Some colleagues seemed to have it all under control and had developed their bag of tricks to their small group routines. I was jealous! I had to grapple with the daily lessons, limited schedule and daily interruptions during my literacy block. Honestly, it was very hard for me to acclimate myself to a new class routine. I had always thought that I was already doing D.I. through my lesson and tiered assignments, the use of electronic resources and meaningful class and home work practice. I felt that there was no need for additional focused small group instruction besides shared readings or guided reading.

This brings me to the next question regarding content, process and product. I was determined to create my own bag of tricks by gathering materials and activities that I could incorporate into my small groups. Some were great, and some were not and some sessions were a race against the clock. What I did notice many times was that it was the hands-on sessions (requiring more teacher planning)  that engaged students the most and that ditto’s (less teacher planning) promoted distracted students and discipline problems. I quickly learned that not only was the content important, but the process of differentiating was crucial if I wanted to capitalize on the small group sessions. For example, I remember an activity I did about figurative language in which the students had to sort short sentences by type of figurative language.  They had to read it and sort them by category. Nothing fancy, but it was a hit! The students were so excited to read their sentence aloud and place it in the correct category.  Most times they were right but when they weren’t, they corrected each other. In fact, I was thrilled to sit back and witness authentic independent learning happening without the need to intervene to re-direct anyone!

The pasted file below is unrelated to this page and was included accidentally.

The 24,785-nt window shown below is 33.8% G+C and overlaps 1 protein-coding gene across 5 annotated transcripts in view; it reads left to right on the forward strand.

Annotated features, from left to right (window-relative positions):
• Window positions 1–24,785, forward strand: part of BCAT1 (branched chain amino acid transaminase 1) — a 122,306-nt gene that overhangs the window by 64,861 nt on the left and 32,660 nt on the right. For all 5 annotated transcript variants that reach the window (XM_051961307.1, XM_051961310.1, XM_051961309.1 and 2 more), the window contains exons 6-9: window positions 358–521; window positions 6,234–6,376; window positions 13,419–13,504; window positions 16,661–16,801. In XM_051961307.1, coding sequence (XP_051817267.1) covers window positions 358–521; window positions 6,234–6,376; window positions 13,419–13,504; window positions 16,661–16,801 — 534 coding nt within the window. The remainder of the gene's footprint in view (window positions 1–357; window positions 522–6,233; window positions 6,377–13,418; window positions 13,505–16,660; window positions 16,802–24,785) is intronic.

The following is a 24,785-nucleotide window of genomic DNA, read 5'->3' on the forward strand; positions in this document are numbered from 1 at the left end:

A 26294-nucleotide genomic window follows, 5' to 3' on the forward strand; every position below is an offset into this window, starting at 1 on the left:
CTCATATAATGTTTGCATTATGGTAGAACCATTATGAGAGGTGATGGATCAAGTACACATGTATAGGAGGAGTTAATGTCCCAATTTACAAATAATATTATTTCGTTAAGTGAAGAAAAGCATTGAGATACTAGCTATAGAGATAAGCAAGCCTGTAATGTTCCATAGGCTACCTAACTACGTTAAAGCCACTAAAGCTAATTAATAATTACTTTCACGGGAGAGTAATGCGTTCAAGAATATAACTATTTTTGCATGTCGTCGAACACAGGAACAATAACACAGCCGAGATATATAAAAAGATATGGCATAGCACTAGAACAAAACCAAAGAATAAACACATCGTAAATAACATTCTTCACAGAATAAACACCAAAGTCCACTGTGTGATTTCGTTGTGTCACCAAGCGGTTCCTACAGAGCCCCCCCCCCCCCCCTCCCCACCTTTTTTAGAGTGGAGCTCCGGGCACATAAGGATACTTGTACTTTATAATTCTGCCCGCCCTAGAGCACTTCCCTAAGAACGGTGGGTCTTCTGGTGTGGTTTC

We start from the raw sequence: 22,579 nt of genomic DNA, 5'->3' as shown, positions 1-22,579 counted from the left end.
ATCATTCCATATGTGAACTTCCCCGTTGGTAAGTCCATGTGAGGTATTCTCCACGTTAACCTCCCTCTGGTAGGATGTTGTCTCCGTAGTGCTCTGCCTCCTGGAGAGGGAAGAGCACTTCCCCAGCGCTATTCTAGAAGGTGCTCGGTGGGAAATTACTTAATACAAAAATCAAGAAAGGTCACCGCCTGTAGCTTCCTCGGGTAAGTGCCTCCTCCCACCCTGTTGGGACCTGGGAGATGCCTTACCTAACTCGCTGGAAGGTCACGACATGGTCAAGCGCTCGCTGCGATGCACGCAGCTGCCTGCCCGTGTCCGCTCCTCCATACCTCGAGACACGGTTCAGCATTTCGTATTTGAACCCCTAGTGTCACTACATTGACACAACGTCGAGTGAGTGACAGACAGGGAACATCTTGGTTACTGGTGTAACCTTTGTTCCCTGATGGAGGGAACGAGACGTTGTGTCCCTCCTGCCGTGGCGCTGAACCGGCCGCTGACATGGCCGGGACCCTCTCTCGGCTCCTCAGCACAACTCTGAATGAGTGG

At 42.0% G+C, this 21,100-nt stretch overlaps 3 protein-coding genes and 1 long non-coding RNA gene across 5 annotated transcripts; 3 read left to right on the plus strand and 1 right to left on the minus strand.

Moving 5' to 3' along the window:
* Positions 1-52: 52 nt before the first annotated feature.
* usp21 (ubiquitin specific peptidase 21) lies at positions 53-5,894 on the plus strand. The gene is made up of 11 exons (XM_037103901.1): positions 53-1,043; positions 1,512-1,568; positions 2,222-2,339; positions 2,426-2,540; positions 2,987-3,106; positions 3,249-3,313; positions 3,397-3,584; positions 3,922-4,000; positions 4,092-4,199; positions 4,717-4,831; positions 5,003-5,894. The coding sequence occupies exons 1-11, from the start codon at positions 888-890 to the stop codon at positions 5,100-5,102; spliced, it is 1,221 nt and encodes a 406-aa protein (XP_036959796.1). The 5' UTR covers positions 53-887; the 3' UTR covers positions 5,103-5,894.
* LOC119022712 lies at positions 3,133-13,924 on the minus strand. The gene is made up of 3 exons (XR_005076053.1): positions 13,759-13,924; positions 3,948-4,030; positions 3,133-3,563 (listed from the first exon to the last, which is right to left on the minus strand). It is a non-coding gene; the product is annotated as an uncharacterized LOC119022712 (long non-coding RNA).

Now, not all the groups went the same way of course. The students with less readiness needed more guidance from me and that’s how the processes developed; I adapted accordingly.  Sometimes the students needed a teacher led mini-lesson, and sometimes they led their own lessons through their interactions. The end result was not only increased scores in assessments, but an increase interest from the students to gather for Differentiated Instruction. My students liked coming to our kidney table and have this intimate time with me and were often disappointed if I didn’t get to meet with their group.

I also wanted to address the last question regarding how the classroom environment impacts instruction and visa-versa. I know that our class environments are more than having a visibly appealing room. It also includes the mood a teacher creates and the exchanges that foster enthusiasm for learning. But I have to say a word or two about how we prepare our classrooms for our students.  It has been my experience that a clutter-free, organized and visually appealing room does have an effect in learning. Students like it when I have a new bulletin board or display their work in a creative manner. I also have seen how rooms with less student appeal seem cold and disconnected from the students and their learning experiences. Now what I mean about a visually appealing room is not that everything needs to be brand new or color coordinated, but rather, the room should promote order and focus. I know that my students can sense my enthusiasm and desire to connect to them by offering them a welcoming learning environment. I want them to see that I take the time to make it a happy place, that they are important to me and that I’m willing to plan and present them with a pleasant place designed for their learning. In the same way, my students can tell by the way our classroom looks and feels that I expect order and focus when learning together.

With regards to how assessment influences environment, curriculum and instruction, I believe that we are over testing our students. A cartoon on the Internet best described this reality with this line:

“Is this the test, to test us for the test  to see if we are ready for the test?”